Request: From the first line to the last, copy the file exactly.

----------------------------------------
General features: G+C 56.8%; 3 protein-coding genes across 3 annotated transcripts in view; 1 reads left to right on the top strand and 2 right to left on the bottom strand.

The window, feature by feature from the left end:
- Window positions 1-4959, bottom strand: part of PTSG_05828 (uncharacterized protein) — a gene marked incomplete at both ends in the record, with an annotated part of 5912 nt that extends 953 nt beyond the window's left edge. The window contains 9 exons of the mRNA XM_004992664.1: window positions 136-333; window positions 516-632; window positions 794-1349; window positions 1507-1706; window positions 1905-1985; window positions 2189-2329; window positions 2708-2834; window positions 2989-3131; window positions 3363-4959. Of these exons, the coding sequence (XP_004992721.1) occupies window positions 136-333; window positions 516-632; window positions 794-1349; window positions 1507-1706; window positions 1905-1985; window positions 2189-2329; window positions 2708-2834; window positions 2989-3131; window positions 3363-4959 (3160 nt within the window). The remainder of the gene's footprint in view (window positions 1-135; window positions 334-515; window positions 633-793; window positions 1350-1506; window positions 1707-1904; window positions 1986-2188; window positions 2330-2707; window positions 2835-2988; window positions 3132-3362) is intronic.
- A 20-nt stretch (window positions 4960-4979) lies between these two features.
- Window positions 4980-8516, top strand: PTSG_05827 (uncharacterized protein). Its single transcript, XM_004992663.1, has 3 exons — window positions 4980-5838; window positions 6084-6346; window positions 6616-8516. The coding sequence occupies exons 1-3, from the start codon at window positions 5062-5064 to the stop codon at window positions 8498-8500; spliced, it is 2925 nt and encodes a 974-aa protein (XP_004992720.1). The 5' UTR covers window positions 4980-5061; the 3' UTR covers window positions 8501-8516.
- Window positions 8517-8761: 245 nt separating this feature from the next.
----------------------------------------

General features: G+C 56.8%; 3 protein-coding genes across 3 annotated transcripts in view; 1 reads left to right on the top strand and 2 right to left on the bottom strand.

The window, feature by feature from the left end:
- Window positions 1-4959, bottom strand: part of PTSG_05828 (uncharacterized protein) — a gene marked incomplete at both ends in the record, with an annotated part of 5912 nt that extends 953 nt beyond the window's left edge. The window contains 9 exons of the mRNA XM_004992664.1: window positions 136-333; window positions 516-632; window positions 794-1349; window positions 1507-1706; window positions 1905-1985; window positions 2189-2329; window positions 2708-2834; window positions 2989-3131; window positions 3363-4959. Of these exons, the coding sequence (XP_004992721.1) occupies window positions 136-333; window positions 516-632; window positions 794-1349; window positions 1507-1706; window positions 1905-1985; window positions 2189-2329; window positions 2708-2834; window positions 2989-3131; window positions 3363-4959 (3160 nt within the window). The remainder of the gene's footprint in view (window positions 1-135; window positions 334-515; window positions 633-793; window positions 1350-1506; window positions 1707-1904; window positions 1986-2188; window positions 2330-2707; window positions 2835-2988; window positions 3132-3362) is intronic.
- A 20-nt stretch (window positions 4960-4979) lies between these two features.
- Window positions 4980-8516, top strand: PTSG_05827 (uncharacterized protein). Its single transcript, XM_004992663.1, has 3 exons — window positions 4980-5838; window positions 6084-6346; window positions 6616-8516. The coding sequence occupies exons 1-3, from the start codon at window positions 5062-5064 to the stop codon at window positions 8498-8500; spliced, it is 2925 nt and encodes a 974-aa protein (XP_004992720.1). The 5' UTR covers window positions 4980-5061; the 3' UTR covers window positions 8501-8516.
- Window positions 8517-8761: 245 nt separating this feature from the next.